Food

family sitting at table

Parent Guide 2020 – Tips For Parents Of Picky Eaters|R-R

As a parent, how do you handle your child who is a picky eater? Having more than one picky eater can be a lot of stress.

It’s time to take that iconic old rainbow down from your fridge, parents.

Canada’s highly-anticipated new food guide was unveiled today, and it does away with serving sizes and food groups. Instead, the new guide — which is an image of a plate teeming with colorful and healthy food options — focuses on some more general guidelines such as drinking more water, choosing more whole-grain foods, eating more fruits and veggies, and eating more plant-based protein.

Easy enough, right?

HAHA sure, unless you’re feeding picky eaters trying to live solely off of butter noodles and milk.

The new guide focuses on shifting away from portions and more to proportions, and that’s an easy way for parents to visualize their child’s plate, Kate Comeau, a dietitian and spokesperson for Dietitians of Canada, says.

“Do they see half the plate covered in vegetables and maybe some sliced up apples or grapes, and maybe a quarter of that plate with whole grains and a quarter being that protein food?” Comeau said.

But some parents have the challenge of their kids being fixated on a particular food, like buttered noodles, or drinking so much milk that they’re not eating the food on their plates, Comeau said. This is when parents need to be patient and keep trying.

“The more we can offer that variety and find ways to integrate that variety of vegetables, the better it is.”

How to get kids to eat more whole grains

Parent Guide 2020 - Tips For Parents Of Picky Eaters

If your kid loves white pasta, switching to whole grain noodles might seem like an easy swap, but some kids might be put off by the different texture and stronger taste.

The new food guide recommends more whole grains, such as whole-grain pasta.

Try cooking a half-and-half serving, instead, to ease your kid into it, Comeau said. Start adding in a few whole wheat noodles to your kid’s serving of white noodles, and eventually switch over to 75 percent whole wheat, and finally make the full swap.

“This can help ease that transition,” she said.

You can do the same trick with white and brown rice, Comeau noted.

Helping kids discover new foods can be a challenge, but it’s an important one, she said. With school-aged kids, a trip to a bulk food store can be a good opportunity to explore a variety of whole grains and try just a small portion at a time.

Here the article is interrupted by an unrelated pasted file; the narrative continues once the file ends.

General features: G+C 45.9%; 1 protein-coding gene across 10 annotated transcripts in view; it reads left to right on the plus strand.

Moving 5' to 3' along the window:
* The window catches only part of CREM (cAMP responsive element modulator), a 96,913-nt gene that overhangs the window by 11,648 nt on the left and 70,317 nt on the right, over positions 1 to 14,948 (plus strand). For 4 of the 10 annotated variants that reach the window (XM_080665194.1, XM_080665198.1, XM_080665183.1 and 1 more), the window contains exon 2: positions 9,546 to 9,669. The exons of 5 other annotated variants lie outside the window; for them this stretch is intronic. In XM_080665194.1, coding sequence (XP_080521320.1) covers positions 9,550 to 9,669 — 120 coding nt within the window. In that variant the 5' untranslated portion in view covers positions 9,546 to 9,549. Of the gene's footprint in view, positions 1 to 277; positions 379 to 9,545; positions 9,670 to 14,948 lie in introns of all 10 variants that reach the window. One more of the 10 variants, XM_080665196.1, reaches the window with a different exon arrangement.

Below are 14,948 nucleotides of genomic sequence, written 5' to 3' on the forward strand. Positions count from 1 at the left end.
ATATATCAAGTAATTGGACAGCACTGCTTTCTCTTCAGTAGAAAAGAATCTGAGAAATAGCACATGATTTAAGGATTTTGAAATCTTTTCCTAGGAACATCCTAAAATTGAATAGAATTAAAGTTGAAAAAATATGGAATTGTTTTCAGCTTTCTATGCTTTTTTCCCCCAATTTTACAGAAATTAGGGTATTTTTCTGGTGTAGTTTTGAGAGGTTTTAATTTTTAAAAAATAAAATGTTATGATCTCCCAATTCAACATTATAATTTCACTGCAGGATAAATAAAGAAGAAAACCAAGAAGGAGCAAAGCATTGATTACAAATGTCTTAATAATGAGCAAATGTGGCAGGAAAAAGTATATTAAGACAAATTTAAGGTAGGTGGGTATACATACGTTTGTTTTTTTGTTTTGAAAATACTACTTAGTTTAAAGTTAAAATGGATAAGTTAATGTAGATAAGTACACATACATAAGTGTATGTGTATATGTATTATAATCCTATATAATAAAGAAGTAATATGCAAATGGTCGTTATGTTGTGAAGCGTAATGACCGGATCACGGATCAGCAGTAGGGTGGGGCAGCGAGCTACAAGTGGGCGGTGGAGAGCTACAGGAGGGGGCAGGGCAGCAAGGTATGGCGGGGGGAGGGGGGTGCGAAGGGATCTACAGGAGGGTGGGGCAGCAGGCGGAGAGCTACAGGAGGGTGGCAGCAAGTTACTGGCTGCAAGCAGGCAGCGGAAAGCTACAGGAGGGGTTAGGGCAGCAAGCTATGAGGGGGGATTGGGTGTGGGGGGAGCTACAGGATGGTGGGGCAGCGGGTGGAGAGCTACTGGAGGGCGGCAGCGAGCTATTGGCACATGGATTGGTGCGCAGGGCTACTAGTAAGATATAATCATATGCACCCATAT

Health Canada’s recipe for flatbread pizza using whole-grain tortillas seems like an easy win.

How to get kids to eat more veggies

Parent Guide 2020 - Tips For Parents Of Picky Eaters

The new food guide emphasizes the importance of fruits and vegetables, but the latter, at least, isn’t always an easy sell with kids.

Try experimenting with textures when it comes to veggies.

Try offering a variety of textures, Comeau said. Kids might not like cooked spinach, but might be OK with raw spinach, she explained.

“So instead of cooking it into a spaghetti sauce or soup, just serve it on the side and they can eat it by hand or in a salad,” Comeau said.

Carrots, broccoli, and many of the vegetables that we traditionally eat cooked can be more palatable for kids when they’re served raw, she said. Or, your child might prefer their cooked veggies if they’re mashed.

“Having a variety of textures can really help to improve what your child is eating.”

Health Canada’s recipe for mac and cheese with a veggie twist is another kid-friendly way to get some greens.

How to get kids to eat more plant-based protein

Parent Guide 2020 - Tips For Parents Of Picky Eaters

The new food guide recommends choosing protein foods that come from plants more often. But some kids will balk at beans and lentils.

Hummus is a yummy way to get plant-based proteins into kids.

Again, it’s important to think about texture, Comeau said.

Nut butter are probably the most kid-friendly plant-based proteins, Comeau said, and a puree such as hummus can make legumes a lot more palatable. And mashed black beans and mashed kidney beans in quesadillas are a great way to integrate these proteins into foods kids enjoy.

“That way your kid won’t be staring down a bowl of beans,” Comeau said.

Health Canada recommends this recipe for creamy hummus.

How to get kids to drink more water

Parent Guide 2020 - Tips For Parents Of Picky Eaters

The new food guide says water should be our drink of choice. This can be a tough one for kids who love juice, pop, and milk.

The new food guide recommends drinking more water.

Between this and dairy no longer being its own food group, parents might think their kids should be drinking less milk. But that’s not necessarily the case.